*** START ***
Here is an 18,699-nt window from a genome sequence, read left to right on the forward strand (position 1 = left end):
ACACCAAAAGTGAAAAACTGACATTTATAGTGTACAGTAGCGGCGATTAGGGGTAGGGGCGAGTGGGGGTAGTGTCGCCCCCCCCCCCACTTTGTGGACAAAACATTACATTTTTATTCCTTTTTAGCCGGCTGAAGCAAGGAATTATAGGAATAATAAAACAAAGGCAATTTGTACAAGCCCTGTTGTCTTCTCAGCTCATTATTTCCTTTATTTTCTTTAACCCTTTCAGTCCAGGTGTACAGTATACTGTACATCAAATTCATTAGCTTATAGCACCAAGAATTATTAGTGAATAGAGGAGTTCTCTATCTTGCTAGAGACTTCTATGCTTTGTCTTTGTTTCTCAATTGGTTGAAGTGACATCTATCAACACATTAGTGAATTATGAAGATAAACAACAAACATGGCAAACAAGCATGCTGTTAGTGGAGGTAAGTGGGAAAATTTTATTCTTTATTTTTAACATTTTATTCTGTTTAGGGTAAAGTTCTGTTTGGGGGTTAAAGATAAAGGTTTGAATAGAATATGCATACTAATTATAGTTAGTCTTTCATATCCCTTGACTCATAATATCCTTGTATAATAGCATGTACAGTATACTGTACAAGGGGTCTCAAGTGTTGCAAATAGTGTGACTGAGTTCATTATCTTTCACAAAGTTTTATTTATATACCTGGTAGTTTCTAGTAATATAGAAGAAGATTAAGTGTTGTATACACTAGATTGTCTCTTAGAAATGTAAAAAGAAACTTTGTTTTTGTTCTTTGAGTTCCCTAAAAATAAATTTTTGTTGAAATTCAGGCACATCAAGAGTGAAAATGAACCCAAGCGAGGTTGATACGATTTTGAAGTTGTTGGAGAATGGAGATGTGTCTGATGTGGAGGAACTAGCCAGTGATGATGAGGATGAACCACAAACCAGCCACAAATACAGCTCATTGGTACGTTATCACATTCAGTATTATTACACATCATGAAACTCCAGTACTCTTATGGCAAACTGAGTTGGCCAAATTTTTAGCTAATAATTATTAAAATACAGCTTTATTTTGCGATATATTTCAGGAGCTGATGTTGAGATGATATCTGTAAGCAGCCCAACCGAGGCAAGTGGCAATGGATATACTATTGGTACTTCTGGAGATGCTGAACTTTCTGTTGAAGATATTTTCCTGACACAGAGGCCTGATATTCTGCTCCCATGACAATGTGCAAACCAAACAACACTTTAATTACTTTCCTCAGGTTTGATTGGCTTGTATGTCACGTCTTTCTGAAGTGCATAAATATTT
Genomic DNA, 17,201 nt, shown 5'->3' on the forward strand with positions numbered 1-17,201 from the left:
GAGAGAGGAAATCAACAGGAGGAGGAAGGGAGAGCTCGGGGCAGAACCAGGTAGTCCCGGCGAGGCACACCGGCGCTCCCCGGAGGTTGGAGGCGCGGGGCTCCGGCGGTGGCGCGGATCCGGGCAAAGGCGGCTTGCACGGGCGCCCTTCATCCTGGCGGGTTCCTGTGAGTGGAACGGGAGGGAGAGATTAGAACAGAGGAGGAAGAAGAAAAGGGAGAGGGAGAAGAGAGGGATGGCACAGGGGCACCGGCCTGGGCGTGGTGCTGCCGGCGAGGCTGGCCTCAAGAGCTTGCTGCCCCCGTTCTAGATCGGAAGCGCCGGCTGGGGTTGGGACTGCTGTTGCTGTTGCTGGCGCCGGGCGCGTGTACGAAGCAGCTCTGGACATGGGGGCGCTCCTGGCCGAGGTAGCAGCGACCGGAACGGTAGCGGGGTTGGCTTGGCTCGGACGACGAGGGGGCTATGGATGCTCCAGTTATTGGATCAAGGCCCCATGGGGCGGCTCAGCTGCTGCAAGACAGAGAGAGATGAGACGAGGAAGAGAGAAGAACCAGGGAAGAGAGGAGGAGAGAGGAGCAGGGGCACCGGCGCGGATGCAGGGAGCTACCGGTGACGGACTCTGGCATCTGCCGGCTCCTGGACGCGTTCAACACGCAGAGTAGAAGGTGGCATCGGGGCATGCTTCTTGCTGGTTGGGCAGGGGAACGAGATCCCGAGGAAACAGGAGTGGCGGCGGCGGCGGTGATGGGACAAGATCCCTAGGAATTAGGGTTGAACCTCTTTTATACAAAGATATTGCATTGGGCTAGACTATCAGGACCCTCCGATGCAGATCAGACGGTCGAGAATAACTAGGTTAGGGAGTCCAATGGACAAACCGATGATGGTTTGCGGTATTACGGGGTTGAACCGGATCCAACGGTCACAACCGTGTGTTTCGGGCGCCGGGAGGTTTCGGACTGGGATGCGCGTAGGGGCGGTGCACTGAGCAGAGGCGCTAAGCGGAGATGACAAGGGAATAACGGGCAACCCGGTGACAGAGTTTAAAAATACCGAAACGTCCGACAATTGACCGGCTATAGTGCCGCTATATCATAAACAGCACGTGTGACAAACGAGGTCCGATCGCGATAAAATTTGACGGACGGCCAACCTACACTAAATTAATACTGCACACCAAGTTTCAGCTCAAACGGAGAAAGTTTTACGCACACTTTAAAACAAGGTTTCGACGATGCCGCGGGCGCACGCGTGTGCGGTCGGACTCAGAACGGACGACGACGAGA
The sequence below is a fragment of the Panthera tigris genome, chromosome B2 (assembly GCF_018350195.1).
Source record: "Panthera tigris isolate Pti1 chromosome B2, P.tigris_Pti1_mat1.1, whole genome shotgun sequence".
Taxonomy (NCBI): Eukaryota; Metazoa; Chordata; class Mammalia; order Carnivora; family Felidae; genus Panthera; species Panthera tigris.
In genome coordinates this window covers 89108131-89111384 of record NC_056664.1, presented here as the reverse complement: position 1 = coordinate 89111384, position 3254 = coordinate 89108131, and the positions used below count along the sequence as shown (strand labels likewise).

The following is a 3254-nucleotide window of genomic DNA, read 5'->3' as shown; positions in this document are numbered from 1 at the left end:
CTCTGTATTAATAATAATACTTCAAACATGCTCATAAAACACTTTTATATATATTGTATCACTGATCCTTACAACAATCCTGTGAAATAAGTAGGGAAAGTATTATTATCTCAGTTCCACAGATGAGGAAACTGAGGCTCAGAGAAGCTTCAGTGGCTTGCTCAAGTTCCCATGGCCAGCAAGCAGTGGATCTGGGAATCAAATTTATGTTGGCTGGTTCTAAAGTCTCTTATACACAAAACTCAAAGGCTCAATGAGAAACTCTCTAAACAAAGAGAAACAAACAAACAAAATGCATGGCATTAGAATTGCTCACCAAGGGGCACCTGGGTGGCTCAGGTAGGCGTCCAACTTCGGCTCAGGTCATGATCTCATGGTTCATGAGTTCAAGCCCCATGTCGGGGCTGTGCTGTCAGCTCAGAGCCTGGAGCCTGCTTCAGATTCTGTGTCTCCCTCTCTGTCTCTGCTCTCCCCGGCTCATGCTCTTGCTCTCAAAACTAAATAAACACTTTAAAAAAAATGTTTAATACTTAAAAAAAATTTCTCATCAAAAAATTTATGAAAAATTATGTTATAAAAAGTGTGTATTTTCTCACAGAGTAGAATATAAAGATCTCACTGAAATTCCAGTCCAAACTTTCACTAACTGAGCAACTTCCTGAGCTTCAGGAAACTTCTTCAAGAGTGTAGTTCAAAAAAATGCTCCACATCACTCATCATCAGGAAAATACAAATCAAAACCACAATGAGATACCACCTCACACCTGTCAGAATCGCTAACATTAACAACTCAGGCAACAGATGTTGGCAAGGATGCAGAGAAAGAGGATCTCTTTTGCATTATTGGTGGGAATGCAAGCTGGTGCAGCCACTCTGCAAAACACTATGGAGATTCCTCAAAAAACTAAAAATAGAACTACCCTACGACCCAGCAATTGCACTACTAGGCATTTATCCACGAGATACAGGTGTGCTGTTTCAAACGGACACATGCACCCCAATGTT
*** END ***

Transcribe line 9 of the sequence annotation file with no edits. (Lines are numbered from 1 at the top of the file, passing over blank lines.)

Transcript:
The following is a 3254-nucleotide window of genomic DNA, read 5'->3' as shown; positions in this document are numbered from 1 at the left end: